"Having those experiences to draw upon I think is going to make a more well-rounded employee for the future. Someone who is able to look at things from different perspectives."
"GAPP opens the door to the big wide world for my students," said Sharon Geurts, middle school and high school German teacher in the district for 12 years. "They make friends with people from across the ocean — sometimes for life. They make real connections to another culture, learn how things are done somewhere else. It really opens their minds."
Participating in a foreign exchange trip will improve a student's German language fluency.
"This program also gets them excited about learning the language," Geurts said. "One of my students once said, 'It's the best thing I've ever done in my life.'"
Host parent Di Popelka of Menasha took some French classes in middle school years ago but never followed through to learn the language or use it in any meaningful way, except, for occasionally translating restaurant menu items or her husband's Facebook posts from a friend.
"I'm not fluent, obviously, but remember enough to get by," she said.
Popelka is thrilled that her two sons are learning German in Menasha schools.
"I don't really remember it being as crucial back then, maybe because we didn't live in such a globally oriented world at that time," Popelka said.
For a few weeks, Popelka's family has opened its doors and their hearts to a teen-ager from Germany for a second time. Two years ago, her son Jason Kitkowski, now a Menasha High School junior, traveled to Germany and her youngest, John Kitkowski, an eighth-grader, wants to go as soon as he can, she said.
"Now many of my kids' friends are from bilingual homes, and a lot of them have parents who don't speak much English, if any," she said. "It's really changed the focus, I think, of how our kids need to be educated, and programs like German-American Partnership Program are a great way of doing that for both the host families and the visiting students.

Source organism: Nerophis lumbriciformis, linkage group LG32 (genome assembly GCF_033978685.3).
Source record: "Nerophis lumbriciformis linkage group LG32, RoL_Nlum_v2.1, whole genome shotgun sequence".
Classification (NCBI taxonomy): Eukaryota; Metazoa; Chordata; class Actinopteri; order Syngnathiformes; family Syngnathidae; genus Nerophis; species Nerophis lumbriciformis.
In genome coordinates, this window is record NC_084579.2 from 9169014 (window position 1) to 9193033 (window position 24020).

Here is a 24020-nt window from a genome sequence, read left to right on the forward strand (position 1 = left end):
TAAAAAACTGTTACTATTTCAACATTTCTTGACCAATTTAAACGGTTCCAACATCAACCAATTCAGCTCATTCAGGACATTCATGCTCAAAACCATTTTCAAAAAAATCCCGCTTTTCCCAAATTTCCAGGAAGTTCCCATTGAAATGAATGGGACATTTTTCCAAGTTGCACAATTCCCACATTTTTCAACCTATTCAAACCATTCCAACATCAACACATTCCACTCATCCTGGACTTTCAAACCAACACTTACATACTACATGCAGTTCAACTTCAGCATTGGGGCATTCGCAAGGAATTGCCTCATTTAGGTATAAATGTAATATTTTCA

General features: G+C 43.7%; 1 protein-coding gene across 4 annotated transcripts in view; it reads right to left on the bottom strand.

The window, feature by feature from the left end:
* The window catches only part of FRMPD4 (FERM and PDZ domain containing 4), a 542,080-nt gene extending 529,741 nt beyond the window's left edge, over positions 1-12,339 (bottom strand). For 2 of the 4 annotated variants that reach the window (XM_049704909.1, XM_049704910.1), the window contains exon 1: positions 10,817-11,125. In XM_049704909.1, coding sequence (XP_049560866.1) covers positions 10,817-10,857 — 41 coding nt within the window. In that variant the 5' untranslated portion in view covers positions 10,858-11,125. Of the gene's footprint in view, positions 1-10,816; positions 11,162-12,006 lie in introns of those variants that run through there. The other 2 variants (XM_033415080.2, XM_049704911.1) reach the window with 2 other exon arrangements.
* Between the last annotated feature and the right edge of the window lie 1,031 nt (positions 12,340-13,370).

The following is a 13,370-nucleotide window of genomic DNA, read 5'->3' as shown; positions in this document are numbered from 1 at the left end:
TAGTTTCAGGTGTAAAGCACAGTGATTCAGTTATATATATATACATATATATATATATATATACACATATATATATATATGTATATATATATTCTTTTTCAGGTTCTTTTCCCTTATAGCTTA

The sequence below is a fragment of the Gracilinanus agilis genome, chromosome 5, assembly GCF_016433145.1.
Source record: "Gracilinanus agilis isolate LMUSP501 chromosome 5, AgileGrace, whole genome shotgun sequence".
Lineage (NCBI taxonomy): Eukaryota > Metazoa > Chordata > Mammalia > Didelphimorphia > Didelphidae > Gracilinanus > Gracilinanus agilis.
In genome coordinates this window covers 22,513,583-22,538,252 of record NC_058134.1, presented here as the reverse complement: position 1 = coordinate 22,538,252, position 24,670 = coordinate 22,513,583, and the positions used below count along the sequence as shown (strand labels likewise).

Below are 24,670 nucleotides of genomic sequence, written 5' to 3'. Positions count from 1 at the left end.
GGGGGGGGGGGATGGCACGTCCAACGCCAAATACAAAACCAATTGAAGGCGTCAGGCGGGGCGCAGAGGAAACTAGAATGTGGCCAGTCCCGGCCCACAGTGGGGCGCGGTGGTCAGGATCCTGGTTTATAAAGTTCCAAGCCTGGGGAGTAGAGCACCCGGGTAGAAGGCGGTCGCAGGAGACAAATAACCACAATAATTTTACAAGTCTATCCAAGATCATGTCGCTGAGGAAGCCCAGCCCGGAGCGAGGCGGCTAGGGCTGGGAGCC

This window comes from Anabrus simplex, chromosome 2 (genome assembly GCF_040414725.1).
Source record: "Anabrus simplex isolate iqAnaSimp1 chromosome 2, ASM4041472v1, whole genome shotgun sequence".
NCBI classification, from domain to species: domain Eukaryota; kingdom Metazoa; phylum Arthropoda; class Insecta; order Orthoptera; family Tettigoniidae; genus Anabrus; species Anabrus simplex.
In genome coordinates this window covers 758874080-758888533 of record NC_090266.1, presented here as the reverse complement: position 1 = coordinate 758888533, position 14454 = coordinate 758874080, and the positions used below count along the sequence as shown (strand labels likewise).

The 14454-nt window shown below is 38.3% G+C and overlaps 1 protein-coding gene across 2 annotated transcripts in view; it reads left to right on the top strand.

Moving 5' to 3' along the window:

"The district's language program overall is pretty amazing. There are kids that graduate high school and have 13 years of education in a specific language in addition to English, and have traveled overseas, and/or hosted kids who also speak that language. It's really a jewel in Menasha's educational crown."
Ben Adams, a Menasha school board member, said both of his daughters have made visits to Germany so they opened their home as a host family again after doing it in 2009.
"Our daughters have enjoyed and been challenged by learning German," he said.
Abby Adams went on a GAPP exchange a few years ago and Rachel Adams, now a freshman, went to Germany in 2010 accompanied by her mother Debbie as a chaperone.
Next June, MHS German students will travel to Weinheim, Germany, for a 3½ week visit.
Gahr, a 20-year veteran teacher, said foreign language teachers in the district "piggyback on our goals in the regular classroom. For example, if they're learning time, telling time to the nearest five minutes, they do that in German as well. There's a partnership."
She knows the students are learning because she overhears their conversations in the hallways and outside school.
"They get started early and they're very motivated by it," she said. "They love it. I notice that they utilize it too outside of the classroom. They'll bring German words into other things that they're doing."